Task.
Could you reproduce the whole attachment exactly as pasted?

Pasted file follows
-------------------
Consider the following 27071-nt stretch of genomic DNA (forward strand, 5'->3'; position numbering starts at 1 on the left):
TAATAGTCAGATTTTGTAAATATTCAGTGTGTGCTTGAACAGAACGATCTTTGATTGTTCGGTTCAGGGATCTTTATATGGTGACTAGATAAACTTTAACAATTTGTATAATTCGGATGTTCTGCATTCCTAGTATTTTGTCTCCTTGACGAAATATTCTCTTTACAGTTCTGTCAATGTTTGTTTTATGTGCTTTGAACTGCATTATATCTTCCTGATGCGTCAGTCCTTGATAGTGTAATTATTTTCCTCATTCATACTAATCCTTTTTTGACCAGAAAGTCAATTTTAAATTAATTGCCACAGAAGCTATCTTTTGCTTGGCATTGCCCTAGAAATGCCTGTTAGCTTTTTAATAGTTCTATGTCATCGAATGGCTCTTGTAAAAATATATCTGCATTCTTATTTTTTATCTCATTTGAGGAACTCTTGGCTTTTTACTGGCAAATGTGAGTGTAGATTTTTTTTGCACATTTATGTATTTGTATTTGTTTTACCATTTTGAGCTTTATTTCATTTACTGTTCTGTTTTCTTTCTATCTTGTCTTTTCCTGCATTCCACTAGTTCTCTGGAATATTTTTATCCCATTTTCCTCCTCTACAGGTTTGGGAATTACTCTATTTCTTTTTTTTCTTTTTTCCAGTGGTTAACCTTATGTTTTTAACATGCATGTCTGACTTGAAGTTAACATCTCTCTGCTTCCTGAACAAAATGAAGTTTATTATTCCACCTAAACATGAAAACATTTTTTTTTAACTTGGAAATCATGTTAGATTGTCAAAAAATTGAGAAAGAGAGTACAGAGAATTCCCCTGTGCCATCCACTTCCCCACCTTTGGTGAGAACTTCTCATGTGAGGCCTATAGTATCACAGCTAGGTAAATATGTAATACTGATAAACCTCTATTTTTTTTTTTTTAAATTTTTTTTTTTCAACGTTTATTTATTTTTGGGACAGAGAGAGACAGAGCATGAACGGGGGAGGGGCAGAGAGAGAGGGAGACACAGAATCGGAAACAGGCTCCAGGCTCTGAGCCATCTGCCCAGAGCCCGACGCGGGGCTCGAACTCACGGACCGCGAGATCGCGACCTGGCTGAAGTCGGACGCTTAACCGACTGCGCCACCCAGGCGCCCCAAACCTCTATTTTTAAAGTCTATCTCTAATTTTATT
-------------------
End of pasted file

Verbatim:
Consider the following 27071-nt stretch of genomic DNA (forward strand, 5'->3'; position numbering starts at 1 on the left):
TAATAGTCAGATTTTGTAAATATTCAGTGTGTGCTTGAACAGAACGATCTTTGATTGTTCGGTTCAGGGATCTTTATATGGTGACTAGATAAACTTTAACAATTTGTATAATTCGGATGTTCTGCATTCCTAGTATTTTGTCTCCTTGACGAAATATTCTCTTTACAGTTCTGTCAATGTTTGTTTTATGTGCTTTGAACTGCATTATATCTTCCTGATGCGTCAGTCCTTGATAGTGTAATTATTTTCCTCATTCATACTAATCCTTTTTTGACCAGAAAGTCAATTTTAAATTAATTGCCACAGAAGCTATCTTTTGCTTGGCATTGCCCTAGAAATGCCTGTTAGCTTTTTAATAGTTCTATGTCATCGAATGGCTCTTGTAAAAATATATCTGCATTCTTATTTTTTATCTCATTTGAGGAACTCTTGGCTTTTTACTGGCAAATGTGAGTGTAGATTTTTTTTGCACATTTATGTATTTGTATTTGTTTTACCATTTTGAGCTTTATTTCATTTACTGTTCTGTTTTCTTTCTATCTTGTCTTTTCCTGCATTCCACTAGTTCTCTGGAATATTTTTATCCCATTTTCCTCCTCTACAGGTTTGGGAATTACTCTATTTCTTTTTTTTCTTTTTTCCAGTGGTTAACCTTATGTTTTTAACATGCATGTCTGACTTGAAGTTAACATCTCTCTGCTTCCTGAACAAAATGAAGTTTATTATTCCACCTAAACATGAAAACATTTTTTTTTAACTTGGAAATCATGTTAGATTGTCAAAAAATTGAGAAAGAGAGTACAGAGAATTCCCCTGTGCCATCCACTTCCCCACCTTTGGTGAGAACTTCTCATGTGAGGCCTATAGTATCACAGCTAGGTAAATATGTAATACTGATAAACCTCTATTTTTTTTTTTTTAAATTTTTTTTTTTCAACGTTTATTTATTTTTGGGACAGAGAGAGACAGAGCATGAACGGGGGAGGGGCAGAGAGAGAGGGAGACACAGAATCGGAAACAGGCTCCAGGCTCTGAGCCATCTGCCCAGAGCCCGACGCGGGGCTCGAACTCACGGACCGCGAGATCGCGACCTGGCTGAAGTCGGACGCTTAACCGACTGCGCCACCCAGGCGCCCCAAACCTCTATTTTTAAAGTCTATCTCTAATTTTATT